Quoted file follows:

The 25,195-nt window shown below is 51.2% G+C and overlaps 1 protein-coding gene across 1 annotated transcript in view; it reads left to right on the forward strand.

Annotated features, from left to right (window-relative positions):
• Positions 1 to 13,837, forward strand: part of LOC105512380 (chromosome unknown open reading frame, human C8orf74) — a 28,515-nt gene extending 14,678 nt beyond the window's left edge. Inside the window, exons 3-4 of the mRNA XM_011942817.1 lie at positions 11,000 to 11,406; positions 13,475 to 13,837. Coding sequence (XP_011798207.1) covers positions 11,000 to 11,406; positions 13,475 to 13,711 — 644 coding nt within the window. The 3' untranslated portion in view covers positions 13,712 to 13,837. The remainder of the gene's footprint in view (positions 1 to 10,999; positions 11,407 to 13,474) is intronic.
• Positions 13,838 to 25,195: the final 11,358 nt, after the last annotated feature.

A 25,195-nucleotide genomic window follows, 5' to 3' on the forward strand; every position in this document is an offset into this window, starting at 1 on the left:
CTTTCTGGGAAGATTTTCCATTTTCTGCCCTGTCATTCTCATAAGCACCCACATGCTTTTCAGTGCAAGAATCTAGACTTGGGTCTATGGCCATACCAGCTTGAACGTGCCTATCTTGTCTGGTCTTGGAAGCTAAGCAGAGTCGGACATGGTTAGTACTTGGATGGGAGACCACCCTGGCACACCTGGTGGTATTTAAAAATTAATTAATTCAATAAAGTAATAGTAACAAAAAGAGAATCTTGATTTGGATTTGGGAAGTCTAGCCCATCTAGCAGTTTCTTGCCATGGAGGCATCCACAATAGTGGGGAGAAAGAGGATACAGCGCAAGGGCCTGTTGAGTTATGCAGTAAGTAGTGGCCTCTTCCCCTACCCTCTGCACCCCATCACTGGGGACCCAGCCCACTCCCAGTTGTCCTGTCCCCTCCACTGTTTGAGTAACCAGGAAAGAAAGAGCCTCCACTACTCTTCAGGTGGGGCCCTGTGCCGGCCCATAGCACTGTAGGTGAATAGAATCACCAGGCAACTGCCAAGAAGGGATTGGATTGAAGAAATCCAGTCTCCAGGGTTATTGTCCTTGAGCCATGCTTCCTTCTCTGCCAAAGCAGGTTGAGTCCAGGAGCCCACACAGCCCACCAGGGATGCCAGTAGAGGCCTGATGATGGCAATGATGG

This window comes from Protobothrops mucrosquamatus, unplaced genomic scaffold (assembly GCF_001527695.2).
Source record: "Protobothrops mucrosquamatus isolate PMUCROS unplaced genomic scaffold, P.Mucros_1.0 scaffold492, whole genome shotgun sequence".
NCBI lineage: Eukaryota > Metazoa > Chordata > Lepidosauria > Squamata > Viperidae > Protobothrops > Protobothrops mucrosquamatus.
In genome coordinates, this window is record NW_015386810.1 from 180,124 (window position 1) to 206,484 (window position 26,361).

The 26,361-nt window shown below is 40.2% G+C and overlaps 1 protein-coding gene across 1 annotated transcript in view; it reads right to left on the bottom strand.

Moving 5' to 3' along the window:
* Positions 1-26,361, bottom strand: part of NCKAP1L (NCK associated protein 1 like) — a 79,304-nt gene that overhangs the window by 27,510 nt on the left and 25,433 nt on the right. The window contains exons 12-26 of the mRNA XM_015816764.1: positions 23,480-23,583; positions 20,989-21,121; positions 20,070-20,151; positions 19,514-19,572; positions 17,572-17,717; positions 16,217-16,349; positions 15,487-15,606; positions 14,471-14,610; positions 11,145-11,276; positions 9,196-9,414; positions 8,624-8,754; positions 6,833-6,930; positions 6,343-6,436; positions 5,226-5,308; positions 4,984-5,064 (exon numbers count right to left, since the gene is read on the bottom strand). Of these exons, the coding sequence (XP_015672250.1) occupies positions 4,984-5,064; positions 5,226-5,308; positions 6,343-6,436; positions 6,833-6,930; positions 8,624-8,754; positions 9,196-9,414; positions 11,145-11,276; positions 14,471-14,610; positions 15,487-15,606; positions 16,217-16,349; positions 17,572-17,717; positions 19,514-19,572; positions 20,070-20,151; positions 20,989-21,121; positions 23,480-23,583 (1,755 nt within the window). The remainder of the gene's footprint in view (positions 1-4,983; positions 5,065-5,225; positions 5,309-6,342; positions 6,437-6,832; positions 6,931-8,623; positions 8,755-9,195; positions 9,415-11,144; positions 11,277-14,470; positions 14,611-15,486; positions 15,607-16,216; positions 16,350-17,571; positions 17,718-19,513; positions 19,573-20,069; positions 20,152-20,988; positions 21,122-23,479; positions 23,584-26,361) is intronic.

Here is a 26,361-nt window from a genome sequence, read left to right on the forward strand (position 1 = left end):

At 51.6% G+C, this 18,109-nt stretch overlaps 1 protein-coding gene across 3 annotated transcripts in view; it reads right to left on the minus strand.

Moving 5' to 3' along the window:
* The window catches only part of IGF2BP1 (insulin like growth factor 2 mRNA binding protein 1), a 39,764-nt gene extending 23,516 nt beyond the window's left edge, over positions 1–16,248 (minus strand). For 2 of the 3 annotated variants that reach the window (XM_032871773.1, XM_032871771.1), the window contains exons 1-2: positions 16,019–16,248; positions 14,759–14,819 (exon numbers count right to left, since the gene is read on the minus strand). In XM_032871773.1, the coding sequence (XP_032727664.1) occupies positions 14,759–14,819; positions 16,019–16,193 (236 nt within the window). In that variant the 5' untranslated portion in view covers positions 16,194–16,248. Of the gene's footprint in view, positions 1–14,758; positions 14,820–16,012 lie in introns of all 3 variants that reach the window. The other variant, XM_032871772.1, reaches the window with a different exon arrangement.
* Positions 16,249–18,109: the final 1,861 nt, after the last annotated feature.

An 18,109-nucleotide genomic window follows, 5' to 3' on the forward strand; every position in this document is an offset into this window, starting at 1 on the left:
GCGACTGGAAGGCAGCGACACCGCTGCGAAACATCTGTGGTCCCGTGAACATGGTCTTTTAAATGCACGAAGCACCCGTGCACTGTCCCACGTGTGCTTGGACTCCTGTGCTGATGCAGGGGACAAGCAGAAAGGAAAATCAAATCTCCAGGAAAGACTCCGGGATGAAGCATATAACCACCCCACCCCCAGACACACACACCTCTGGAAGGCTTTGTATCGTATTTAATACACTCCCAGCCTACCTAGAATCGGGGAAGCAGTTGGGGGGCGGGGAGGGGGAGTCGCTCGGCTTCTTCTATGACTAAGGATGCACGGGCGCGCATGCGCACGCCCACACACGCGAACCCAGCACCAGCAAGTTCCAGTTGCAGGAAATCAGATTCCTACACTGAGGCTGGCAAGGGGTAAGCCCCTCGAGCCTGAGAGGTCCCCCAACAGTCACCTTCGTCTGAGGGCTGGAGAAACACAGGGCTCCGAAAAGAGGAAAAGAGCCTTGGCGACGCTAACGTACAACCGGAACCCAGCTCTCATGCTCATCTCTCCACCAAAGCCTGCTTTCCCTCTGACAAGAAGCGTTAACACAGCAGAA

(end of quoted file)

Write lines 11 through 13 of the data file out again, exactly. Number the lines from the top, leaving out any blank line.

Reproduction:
The 26,361-nt window shown below is 40.2% G+C and overlaps 1 protein-coding gene across 1 annotated transcript in view; it reads right to left on the bottom strand.

Moving 5' to 3' along the window:
* Positions 1-26,361, bottom strand: part of NCKAP1L (NCK associated protein 1 like) — a 79,304-nt gene that overhangs the window by 27,510 nt on the left and 25,433 nt on the right. The window contains exons 12-26 of the mRNA XM_015816764.1: positions 23,480-23,583; positions 20,989-21,121; positions 20,070-20,151; positions 19,514-19,572; positions 17,572-17,717; positions 16,217-16,349; positions 15,487-15,606; positions 14,471-14,610; positions 11,145-11,276; positions 9,196-9,414; positions 8,624-8,754; positions 6,833-6,930; positions 6,343-6,436; positions 5,226-5,308; positions 4,984-5,064 (exon numbers count right to left, since the gene is read on the bottom strand). Of these exons, the coding sequence (XP_015672250.1) occupies positions 4,984-5,064; positions 5,226-5,308; positions 6,343-6,436; positions 6,833-6,930; positions 8,624-8,754; positions 9,196-9,414; positions 11,145-11,276; positions 14,471-14,610; positions 15,487-15,606; positions 16,217-16,349; positions 17,572-17,717; positions 19,514-19,572; positions 20,070-20,151; positions 20,989-21,121; positions 23,480-23,583 (1,755 nt within the window). The remainder of the gene's footprint in view (positions 1-4,983; positions 5,065-5,225; positions 5,309-6,342; positions 6,437-6,832; positions 6,931-8,623; positions 8,755-9,195; positions 9,415-11,144; positions 11,277-14,470; positions 14,611-15,486; positions 15,607-16,216; positions 16,350-17,571; positions 17,718-19,513; positions 19,573-20,069; positions 20,152-20,988; positions 21,122-23,479; positions 23,584-26,361) is intronic.